Updated infections Array:

returned numStudentsInfected Array:

The infected student on location 1 will have infected two individuals as they share location 1 with two non-infected students. The infected students at location 3 share the location with one non-infected student, so their numStudentsInfected values will both be one.

Chancellor Khosla is really pleased with the progress you've made so far, and he's ready for you to fully simulate how COVID-19 will spread on campus when students go about their daily lives. He wants you to write a method that can simulate student movement and infections, and count the number of infections each student causes, as he believes this will provide powerful insight into the virus's spread.

TODO: Methods to Implement for Simulation

Each day, all students will move once by their movement amount (as defined in and by calling updateLocations() ) and infect or get infected by whoever comes in contact with them at their new location (as defined in and by calling updateInfections(). Note that at the beginning, even if an uninfected student is at the same location as an infected one, the uninfected student will not be infected (infections only happen after the first movement step).

This method should update simulation runs for.

This method should not update movements.

This method should additionally return an array parallel to the array where each element represents the total number of other students the student infected (as defined in

updateInfections() ) for the whole simulation.

If there are any invalid inputs, return null. Invalid inputs include the normal invalid inputs mentioned in

Part 1 but also additionally include days being negative. updating (so nobody is infected).

Example Input:

is valid and means no location/infection

Return:

Part 4: Analyze Results

The UC San Diego administration is really happy with the work you've done so far, and is excited to see how effective their preventative measures have been when compared to your model. They have two final tasks for you, one of which is to analyze the results a little more deeply, to gain a better understanding of what took place, and the other of which is to be able to interact with the program from the command line.

TODO: Methods to Implement To Analyze Results and Interact with Program

R0 or RNaught tells you the average number of people who will contract a contagious disease from one person with that disease.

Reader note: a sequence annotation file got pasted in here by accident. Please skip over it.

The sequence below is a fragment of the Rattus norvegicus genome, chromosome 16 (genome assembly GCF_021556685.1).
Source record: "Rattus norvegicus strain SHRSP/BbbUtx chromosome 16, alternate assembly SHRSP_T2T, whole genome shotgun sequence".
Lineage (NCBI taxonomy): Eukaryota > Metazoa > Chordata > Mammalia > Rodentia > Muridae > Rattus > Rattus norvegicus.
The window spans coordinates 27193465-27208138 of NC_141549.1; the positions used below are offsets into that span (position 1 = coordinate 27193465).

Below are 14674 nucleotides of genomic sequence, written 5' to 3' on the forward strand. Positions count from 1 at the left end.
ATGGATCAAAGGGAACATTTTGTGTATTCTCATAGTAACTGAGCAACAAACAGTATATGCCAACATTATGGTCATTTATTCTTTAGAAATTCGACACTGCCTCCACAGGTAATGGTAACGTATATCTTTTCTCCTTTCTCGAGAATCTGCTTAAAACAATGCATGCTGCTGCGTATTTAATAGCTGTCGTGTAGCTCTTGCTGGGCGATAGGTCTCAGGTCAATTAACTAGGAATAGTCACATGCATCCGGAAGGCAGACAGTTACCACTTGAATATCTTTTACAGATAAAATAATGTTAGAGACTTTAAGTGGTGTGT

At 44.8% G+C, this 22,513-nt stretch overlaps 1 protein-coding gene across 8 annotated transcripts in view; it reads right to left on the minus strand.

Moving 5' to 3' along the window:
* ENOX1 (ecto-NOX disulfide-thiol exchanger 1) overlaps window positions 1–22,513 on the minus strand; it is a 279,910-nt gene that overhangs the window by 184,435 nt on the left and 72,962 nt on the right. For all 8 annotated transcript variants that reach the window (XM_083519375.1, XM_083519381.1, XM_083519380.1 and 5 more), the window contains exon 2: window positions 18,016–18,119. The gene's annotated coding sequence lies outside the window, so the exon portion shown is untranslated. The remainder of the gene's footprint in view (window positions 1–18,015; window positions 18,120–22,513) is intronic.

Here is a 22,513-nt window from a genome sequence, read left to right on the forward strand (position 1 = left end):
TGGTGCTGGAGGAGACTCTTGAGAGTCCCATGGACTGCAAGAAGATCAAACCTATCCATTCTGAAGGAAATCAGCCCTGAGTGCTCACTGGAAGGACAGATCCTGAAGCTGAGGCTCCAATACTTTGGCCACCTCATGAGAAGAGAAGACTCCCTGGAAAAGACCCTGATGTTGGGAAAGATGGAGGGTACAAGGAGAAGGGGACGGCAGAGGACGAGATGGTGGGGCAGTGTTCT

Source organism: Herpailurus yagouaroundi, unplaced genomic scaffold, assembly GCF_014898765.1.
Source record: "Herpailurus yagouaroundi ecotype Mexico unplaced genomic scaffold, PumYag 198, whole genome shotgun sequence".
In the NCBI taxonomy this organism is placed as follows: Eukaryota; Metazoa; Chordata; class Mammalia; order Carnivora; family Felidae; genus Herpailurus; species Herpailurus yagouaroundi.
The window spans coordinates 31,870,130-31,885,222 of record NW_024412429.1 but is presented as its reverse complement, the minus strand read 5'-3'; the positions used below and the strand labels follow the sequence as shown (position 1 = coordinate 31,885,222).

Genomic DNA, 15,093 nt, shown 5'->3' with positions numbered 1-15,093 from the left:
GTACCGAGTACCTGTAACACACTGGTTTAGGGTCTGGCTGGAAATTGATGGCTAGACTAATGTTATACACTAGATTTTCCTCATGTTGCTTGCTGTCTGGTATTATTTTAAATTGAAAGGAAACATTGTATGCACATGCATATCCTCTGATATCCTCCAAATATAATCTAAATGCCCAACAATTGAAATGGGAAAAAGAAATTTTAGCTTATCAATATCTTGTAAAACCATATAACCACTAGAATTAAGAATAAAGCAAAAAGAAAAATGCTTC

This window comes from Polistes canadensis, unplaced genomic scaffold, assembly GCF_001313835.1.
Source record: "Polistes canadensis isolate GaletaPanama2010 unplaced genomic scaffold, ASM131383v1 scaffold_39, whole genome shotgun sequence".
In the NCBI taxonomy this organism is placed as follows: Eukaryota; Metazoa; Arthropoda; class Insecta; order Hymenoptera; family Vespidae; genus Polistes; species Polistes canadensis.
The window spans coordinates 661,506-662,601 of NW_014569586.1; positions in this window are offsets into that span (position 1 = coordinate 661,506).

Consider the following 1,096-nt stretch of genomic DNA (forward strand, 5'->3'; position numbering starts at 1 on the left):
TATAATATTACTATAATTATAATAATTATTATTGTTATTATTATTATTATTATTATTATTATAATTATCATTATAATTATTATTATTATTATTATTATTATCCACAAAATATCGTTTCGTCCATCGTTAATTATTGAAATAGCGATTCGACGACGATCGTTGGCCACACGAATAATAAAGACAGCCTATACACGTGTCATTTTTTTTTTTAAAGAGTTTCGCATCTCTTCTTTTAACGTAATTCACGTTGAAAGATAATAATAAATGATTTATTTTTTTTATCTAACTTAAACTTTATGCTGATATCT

Given the array, which gives us details regarding how many infections were caused by

each student (in the format of the returned value from countInfectionsByStudent() ), find the average infections per student. Return the smallest integer greater than or equal to this value (the ceiling of the value)

On invalid inputs, return -1. Invalid inputs include:

infectionRecord being null or length  0. Any value in infectionRecord being negative.

Example Input:

Return Value:

This method will take in the array, which gives us details regarding how many infections

were caused by each student (in the format of the returned value from countInfectionsByStudent() ), and the array which holds the first names of the students, to return the name of the student who caused the

most amount of infections.

If there is a tie among multiple students, return the student who appears first in the names array. On invalid inputs, return null . Invalid inputs include:

and/or names   being or length 0 .

and names have different lengths.

Any value in

Example Input:

Return Value:

This method is only a suggestion to help you in debugging your code, we will not be grading your main method. This is OPTIONAL. However, if you do submit it, make sure you have an appropriate method header.

The main method will be used to facilitate the interactions of your methods, and generate a print statement summarizing the results.

Your main function should read the command line inputs (passed in as args ), which will be of the form "pathToFile numberOfDays numberOfStudents", and call the respective functions with the necessary inputs. The order of the command line arguments should be the pathTofile , the days (to run thesimulation), and information for).

Initialize the four parallel arrays with length numberOfStudents .

Once you have parsed the command line inputs, and have initialized your arrays, you can test your methods and make sure you have accounted for all of the edge cases.

This method will not be graded, but you will need to write a main method to conduct your own testing for this PA.